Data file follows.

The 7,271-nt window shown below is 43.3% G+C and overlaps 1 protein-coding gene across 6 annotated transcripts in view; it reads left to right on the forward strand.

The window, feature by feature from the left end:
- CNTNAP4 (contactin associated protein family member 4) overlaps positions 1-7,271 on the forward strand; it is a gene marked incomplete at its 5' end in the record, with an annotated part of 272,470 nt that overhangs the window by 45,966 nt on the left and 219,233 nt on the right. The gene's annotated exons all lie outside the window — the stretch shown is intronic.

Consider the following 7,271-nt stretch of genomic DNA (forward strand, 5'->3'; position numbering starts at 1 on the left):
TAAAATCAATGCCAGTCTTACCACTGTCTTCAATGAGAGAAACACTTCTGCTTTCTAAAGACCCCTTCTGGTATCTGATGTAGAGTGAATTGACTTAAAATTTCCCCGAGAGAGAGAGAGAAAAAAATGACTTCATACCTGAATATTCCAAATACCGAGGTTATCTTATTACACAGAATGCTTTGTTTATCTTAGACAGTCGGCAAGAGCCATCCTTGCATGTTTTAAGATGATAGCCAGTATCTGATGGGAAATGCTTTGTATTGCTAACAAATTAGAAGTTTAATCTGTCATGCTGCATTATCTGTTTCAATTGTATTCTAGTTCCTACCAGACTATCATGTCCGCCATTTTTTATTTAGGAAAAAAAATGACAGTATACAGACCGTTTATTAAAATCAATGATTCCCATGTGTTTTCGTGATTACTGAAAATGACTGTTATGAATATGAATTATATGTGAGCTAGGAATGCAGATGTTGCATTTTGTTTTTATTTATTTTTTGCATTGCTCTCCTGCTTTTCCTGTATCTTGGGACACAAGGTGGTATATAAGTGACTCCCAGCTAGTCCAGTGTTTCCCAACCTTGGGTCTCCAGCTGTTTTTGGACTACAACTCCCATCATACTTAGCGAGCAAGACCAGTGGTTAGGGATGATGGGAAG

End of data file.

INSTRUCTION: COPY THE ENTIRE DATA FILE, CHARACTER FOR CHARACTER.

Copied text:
The 7,271-nt window shown below is 43.3% G+C and overlaps 1 protein-coding gene across 6 annotated transcripts in view; it reads left to right on the forward strand.

The window, feature by feature from the left end:
- CNTNAP4 (contactin associated protein family member 4) overlaps positions 1-7,271 on the forward strand; it is a gene marked incomplete at its 5' end in the record, with an annotated part of 272,470 nt that overhangs the window by 45,966 nt on the left and 219,233 nt on the right. The gene's annotated exons all lie outside the window — the stretch shown is intronic.

Consider the following 7,271-nt stretch of genomic DNA (forward strand, 5'->3'; position numbering starts at 1 on the left):
TAAAATCAATGCCAGTCTTACCACTGTCTTCAATGAGAGAAACACTTCTGCTTTCTAAAGACCCCTTCTGGTATCTGATGTAGAGTGAATTGACTTAAAATTTCCCCGAGAGAGAGAGAGAAAAAAATGACTTCATACCTGAATATTCCAAATACCGAGGTTATCTTATTACACAGAATGCTTTGTTTATCTTAGACAGTCGGCAAGAGCCATCCTTGCATGTTTTAAGATGATAGCCAGTATCTGATGGGAAATGCTTTGTATTGCTAACAAATTAGAAGTTTAATCTGTCATGCTGCATTATCTGTTTCAATTGTATTCTAGTTCCTACCAGACTATCATGTCCGCCATTTTTTATTTAGGAAAAAAAATGACAGTATACAGACCGTTTATTAAAATCAATGATTCCCATGTGTTTTCGTGATTACTGAAAATGACTGTTATGAATATGAATTATATGTGAGCTAGGAATGCAGATGTTGCATTTTGTTTTTATTTATTTTTTGCATTGCTCTCCTGCTTTTCCTGTATCTTGGGACACAAGGTGGTATATAAGTGACTCCCAGCTAGTCCAGTGTTTCCCAACCTTGGGTCTCCAGCTGTTTTTGGACTACAACTCCCATCATACTTAGCGAGCAAGACCAGTGGTTAGGGATGATGGGAAG